“I think when you look into all of these respective fields singularly, you find that a small but immensely skilled and driven force of women are responsible for a lot of the most exciting things happening right now, or that have shaped this industry.” – Wright

…On distilling/bartending/culinary arts being a “boys club”IMG_1107-01_wm

“I do feel that the industry of bartending is perceived as male-centric because it has historically been a male-dominated industry (as with most). However, that has been changing over the last decade, especially over the last 5 years, and now women dominate the industry.” – Wright

“Our tasting room is 80 percent female and they are involved in all the processes from the mixology, to the distilling, stocking, down to the bottling. I am lucky to live in a time and to live in an amazing place when women are allowed to thrive and evolve behind the bar and within the company.”-  Newton

…On women that influence themIMG_1302-01_wm

“I am always in awe of my boss, Karen Hoskin, and her never ending drive for Montanya’s. She has built her company from the ground up and has been involved in every single process along the way, from designing the brand to the recipe for our rum.  The best part is that she never stopped along the way to ask if her being a woman was going to make her journey any more difficult, she just went for it, and I respect that.” -Newton, Montanya Distillers

“Someone I really admire is Jennifer Collieu, the creator of Small Hands Foods. [While working at Slanted Door in San Francisco] she started her company creating craft syrups based off of forgotten methods and recipes; before Jen, you could only buy crappy grenadine, orgeat, etc., but she really paved the way for craft cocktails. Jen saw a gap in the market, knew she could fill it, and executed it perfectly.” – Wright, RiNo Yacht Club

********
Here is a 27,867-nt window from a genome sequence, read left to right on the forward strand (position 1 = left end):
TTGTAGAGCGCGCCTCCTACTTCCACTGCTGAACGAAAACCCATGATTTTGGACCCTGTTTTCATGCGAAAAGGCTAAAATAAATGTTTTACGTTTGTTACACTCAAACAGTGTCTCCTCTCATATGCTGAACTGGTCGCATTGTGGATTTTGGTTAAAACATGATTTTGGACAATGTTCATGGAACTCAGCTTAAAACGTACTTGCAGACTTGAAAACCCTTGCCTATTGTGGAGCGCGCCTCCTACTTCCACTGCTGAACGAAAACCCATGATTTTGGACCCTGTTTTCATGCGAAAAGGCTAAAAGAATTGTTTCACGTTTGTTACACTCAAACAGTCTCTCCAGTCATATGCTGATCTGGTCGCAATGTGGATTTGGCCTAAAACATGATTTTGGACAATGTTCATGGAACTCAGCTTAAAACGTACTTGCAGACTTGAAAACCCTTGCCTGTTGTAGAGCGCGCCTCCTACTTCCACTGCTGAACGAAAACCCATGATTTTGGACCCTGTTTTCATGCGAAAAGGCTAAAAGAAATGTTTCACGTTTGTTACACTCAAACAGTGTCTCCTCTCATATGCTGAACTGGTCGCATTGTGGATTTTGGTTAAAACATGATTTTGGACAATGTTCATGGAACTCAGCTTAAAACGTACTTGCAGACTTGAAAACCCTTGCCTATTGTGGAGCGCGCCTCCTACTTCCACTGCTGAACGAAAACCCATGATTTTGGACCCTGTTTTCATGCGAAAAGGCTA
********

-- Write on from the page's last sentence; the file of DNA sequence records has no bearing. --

… On advice for those looking to break into the industry

“Don’t listen to the dudes who will try to tell you you’re doing it wrong, and they will. Do things YOUR way, always and put authenticity high on your list.” –  Whitney

dstill quote 6 Untitled-12“Be brave and ask for more training.  Find men and women who will champion your ambition; there will be times along the way when someone steps on your toes just for the sake of it and it makes all the difference to have support along the way.” -Serage

“We know that often times we must work harder than our male counterparts to receive the same recognition, but at the same time, most of us aren’t here for the recognition. We are here because we love what we do.” -Newton

“Start off bussing and dishwashing. Learn from the bottom up. Work hard. Be on time. Be early. Have good boundaries. Don’t sleep with the chef. Don’t sleep with the owner. Be comfortable in your skin without feeling like your skin is all you have.” -Rossello

Article by Brittany Werges with contribution from Arielle Shapiro. All photography by Romeo Fernandez.